A Decade After "Forensic Science: Oxymoron?": Will There Be Real Change?

Saturday, February 16, 2013: 3:00 PM-4:30 PM
Room 310 (Hynes Convention Center)
The December 2003 issue of Science included an editorial titled “Forensic Science: Oxymoron?” In this article, Donald Kennedy wrote, “It’s not that fingerprint analysis is unreliable. The problem, rather, is that its reliability is unverified either by statistical models of fingerprint variation or by consistent data on error rates. Nor does the problem with forensic methods end there. The use of hair samples in identification and the analysis of bullet markings exemplify kinds of ‘scientific’ evidence whose reliability may be exaggerated when presented to a jury.” In 2009, a National Research Council (NRC) panel looking at the current state of forensic science recommended the creation of a National Institute of Forensic Sciences outside of the Department of Justice, along with other reforms. An important finding from the report was the lack of statistical foundation for the certainty in the conclusions expressed in courts by many forensic examiners. This session will highlight the current state of forensic sciences and future directions.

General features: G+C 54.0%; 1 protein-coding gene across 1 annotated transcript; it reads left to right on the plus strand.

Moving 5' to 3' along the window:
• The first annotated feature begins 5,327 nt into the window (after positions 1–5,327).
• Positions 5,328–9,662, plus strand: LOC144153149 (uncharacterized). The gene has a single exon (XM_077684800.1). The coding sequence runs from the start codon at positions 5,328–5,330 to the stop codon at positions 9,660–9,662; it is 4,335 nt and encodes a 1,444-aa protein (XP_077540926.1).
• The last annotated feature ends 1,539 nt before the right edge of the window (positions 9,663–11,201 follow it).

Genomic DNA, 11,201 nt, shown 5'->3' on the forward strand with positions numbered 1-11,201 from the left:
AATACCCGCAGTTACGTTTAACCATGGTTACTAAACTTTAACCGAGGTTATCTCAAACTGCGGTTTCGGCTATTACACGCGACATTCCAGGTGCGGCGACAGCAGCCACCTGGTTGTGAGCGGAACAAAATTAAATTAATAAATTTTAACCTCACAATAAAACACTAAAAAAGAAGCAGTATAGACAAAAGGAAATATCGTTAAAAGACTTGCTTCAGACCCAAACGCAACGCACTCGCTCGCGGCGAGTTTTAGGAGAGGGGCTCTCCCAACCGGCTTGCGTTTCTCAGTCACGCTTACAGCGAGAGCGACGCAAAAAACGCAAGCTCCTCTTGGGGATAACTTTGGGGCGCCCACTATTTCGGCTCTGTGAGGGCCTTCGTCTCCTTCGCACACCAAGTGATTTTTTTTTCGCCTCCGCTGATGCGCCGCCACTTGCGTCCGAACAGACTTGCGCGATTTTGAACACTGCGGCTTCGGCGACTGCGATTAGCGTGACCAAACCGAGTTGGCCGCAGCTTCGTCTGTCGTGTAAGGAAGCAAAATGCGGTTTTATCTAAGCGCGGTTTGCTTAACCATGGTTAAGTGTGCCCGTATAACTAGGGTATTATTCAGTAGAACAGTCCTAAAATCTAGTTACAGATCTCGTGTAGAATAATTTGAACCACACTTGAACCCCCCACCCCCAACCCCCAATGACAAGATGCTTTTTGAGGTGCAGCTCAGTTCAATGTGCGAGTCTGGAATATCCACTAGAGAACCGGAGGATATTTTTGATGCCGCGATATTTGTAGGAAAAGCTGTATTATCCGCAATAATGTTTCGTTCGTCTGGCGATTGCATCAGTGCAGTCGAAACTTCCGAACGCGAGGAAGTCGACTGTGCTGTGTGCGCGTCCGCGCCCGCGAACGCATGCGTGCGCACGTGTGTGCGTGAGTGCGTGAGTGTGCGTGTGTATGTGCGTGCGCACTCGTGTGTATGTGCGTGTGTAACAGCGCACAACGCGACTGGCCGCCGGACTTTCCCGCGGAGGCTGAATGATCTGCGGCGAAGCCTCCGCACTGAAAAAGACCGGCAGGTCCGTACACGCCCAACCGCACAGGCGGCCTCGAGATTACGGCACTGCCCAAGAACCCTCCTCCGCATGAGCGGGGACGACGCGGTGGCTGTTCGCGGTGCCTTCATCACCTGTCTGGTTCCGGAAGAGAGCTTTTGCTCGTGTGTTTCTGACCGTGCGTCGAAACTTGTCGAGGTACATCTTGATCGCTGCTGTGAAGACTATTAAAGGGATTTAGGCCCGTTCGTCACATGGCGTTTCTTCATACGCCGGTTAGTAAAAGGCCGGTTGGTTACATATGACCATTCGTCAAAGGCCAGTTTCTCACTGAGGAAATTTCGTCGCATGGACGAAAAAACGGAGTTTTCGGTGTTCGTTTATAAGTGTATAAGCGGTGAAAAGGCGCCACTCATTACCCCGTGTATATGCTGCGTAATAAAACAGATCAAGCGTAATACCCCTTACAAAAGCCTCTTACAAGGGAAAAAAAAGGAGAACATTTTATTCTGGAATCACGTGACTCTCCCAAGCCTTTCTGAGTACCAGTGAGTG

Clifford H. Spiegelman, Texas A&M University
Anne-Marie Mazza, The National Academies
The NRC (2009) Report Why, and What It Was Meant To Do
Greg Ridgeway, National Institute of Justice; Gerry LaPorte, National Institute of Justice
Strengthening Forensic Science at the National Institute of Justice
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